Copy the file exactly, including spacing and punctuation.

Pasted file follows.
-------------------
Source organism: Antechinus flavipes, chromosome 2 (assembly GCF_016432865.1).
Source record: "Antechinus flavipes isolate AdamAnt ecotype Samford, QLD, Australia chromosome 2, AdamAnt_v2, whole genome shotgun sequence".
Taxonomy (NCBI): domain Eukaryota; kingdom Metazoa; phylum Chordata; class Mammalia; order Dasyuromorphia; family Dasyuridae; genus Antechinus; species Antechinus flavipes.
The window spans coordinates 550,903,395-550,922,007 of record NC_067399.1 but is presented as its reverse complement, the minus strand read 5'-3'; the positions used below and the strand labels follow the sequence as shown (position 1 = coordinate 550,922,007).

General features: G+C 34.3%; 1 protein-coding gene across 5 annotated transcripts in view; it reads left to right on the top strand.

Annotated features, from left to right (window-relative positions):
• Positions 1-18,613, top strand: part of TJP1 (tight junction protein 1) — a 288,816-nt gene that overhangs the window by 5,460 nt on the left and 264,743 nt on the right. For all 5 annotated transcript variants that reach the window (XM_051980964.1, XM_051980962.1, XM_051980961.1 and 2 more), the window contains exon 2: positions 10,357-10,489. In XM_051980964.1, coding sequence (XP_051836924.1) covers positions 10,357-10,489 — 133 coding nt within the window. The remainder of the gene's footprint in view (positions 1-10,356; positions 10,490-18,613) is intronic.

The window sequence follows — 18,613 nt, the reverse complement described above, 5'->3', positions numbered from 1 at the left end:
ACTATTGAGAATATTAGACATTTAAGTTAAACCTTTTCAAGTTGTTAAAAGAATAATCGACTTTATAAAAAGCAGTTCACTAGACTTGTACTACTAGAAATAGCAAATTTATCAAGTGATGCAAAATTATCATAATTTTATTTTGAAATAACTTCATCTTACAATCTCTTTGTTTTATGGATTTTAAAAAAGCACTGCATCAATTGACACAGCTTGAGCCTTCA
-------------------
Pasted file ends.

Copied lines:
Source organism: Antechinus flavipes, chromosome 2 (assembly GCF_016432865.1).
Source record: "Antechinus flavipes isolate AdamAnt ecotype Samford, QLD, Australia chromosome 2, AdamAnt_v2, whole genome shotgun sequence".
Taxonomy (NCBI): domain Eukaryota; kingdom Metazoa; phylum Chordata; class Mammalia; order Dasyuromorphia; family Dasyuridae; genus Antechinus; species Antechinus flavipes.
The window spans coordinates 550,903,395-550,922,007 of record NC_067399.1 but is presented as its reverse complement, the minus strand read 5'-3'; the positions used below and the strand labels follow the sequence as shown (position 1 = coordinate 550,922,007).

General features: G+C 34.3%; 1 protein-coding gene across 5 annotated transcripts in view; it reads left to right on the top strand.

Annotated features, from left to right (window-relative positions):
• Positions 1-18,613, top strand: part of TJP1 (tight junction protein 1) — a 288,816-nt gene that overhangs the window by 5,460 nt on the left and 264,743 nt on the right. For all 5 annotated transcript variants that reach the window (XM_051980964.1, XM_051980962.1, XM_051980961.1 and 2 more), the window contains exon 2: positions 10,357-10,489. In XM_051980964.1, coding sequence (XP_051836924.1) covers positions 10,357-10,489 — 133 coding nt within the window. The remainder of the gene's footprint in view (positions 1-10,356; positions 10,490-18,613) is intronic.

The window sequence follows — 18,613 nt, the reverse complement described above, 5'->3', positions numbered from 1 at the left end:
ACTATTGAGAATATTAGACATTTAAGTTAAACCTTTTCAAGTTGTTAAAAGAATAATCGACTTTATAAAAAGCAGTTCACTAGACTTGTACTACTAGAAATAGCAAATTTATCAAGTGATGCAAAATTATCATAATTTTATTTTGAAATAACTTCATCTTACAATCTCTTTGTTTTATGGATTTTAAAAAAGCACTGCATCAATTGACACAGCTTGAGCCTTCA